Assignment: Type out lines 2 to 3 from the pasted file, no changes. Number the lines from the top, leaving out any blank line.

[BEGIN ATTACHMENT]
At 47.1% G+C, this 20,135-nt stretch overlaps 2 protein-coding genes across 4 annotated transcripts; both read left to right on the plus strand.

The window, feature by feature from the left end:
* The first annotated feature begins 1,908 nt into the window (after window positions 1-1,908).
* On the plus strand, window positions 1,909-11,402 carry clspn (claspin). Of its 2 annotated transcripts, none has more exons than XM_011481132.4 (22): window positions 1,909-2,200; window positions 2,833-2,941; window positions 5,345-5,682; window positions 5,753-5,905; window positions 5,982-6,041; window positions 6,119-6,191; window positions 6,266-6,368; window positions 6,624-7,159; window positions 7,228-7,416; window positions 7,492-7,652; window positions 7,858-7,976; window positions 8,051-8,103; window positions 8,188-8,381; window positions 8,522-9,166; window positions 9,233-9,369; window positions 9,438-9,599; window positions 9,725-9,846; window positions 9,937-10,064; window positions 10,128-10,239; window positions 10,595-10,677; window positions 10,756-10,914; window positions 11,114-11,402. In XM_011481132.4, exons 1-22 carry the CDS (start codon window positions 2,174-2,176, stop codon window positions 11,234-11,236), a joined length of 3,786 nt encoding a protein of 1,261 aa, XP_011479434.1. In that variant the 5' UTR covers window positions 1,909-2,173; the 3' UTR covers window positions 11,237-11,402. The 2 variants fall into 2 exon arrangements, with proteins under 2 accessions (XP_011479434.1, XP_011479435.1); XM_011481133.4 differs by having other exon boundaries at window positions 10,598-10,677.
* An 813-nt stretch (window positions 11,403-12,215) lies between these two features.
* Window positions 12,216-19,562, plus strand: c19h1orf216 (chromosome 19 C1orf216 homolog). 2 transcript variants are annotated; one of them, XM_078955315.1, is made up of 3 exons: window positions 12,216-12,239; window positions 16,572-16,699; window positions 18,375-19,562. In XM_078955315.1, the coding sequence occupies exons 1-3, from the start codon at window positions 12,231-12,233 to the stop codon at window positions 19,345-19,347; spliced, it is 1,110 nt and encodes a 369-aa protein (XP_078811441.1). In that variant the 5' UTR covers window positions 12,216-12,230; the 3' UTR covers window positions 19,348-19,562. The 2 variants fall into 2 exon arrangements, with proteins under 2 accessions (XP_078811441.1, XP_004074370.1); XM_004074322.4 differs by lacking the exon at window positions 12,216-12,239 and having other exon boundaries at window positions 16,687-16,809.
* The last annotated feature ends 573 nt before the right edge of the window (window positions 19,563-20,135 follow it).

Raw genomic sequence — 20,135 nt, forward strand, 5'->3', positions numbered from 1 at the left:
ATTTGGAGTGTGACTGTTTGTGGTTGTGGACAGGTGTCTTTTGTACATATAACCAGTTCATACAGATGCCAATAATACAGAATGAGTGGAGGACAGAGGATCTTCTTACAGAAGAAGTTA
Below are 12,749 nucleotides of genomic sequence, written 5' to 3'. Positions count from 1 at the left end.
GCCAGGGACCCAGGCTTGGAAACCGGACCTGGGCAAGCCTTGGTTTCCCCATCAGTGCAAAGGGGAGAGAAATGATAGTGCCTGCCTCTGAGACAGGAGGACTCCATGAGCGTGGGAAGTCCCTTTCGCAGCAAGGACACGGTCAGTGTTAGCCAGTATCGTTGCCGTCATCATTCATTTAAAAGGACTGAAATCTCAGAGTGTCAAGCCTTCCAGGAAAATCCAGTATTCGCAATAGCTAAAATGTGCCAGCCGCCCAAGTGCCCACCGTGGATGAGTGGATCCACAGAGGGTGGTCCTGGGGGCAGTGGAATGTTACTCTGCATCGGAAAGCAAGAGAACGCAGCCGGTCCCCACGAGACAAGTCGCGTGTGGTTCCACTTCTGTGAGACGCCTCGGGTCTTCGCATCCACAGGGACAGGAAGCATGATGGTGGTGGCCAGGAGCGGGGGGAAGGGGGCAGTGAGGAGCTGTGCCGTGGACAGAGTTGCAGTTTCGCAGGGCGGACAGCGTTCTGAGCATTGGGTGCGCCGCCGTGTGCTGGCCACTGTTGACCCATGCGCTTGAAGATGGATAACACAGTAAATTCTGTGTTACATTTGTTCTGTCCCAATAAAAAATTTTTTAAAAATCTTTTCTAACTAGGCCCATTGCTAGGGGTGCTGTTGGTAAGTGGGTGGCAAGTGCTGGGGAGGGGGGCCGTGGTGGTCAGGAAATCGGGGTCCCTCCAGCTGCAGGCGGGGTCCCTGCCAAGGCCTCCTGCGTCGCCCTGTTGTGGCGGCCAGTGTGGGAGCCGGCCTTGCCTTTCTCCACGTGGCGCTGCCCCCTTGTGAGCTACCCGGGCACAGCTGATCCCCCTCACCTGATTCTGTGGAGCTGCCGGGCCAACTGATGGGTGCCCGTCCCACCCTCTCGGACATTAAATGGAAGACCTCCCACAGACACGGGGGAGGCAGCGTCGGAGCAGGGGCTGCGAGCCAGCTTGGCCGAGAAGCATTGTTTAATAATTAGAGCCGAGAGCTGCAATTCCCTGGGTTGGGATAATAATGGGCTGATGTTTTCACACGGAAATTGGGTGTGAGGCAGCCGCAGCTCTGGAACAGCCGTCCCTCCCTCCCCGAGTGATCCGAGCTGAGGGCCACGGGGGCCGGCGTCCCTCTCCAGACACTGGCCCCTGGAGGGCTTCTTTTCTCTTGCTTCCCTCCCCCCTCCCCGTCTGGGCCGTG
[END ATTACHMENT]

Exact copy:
The window, feature by feature from the left end:
* The first annotated feature begins 1,908 nt into the window (after window positions 1-1,908).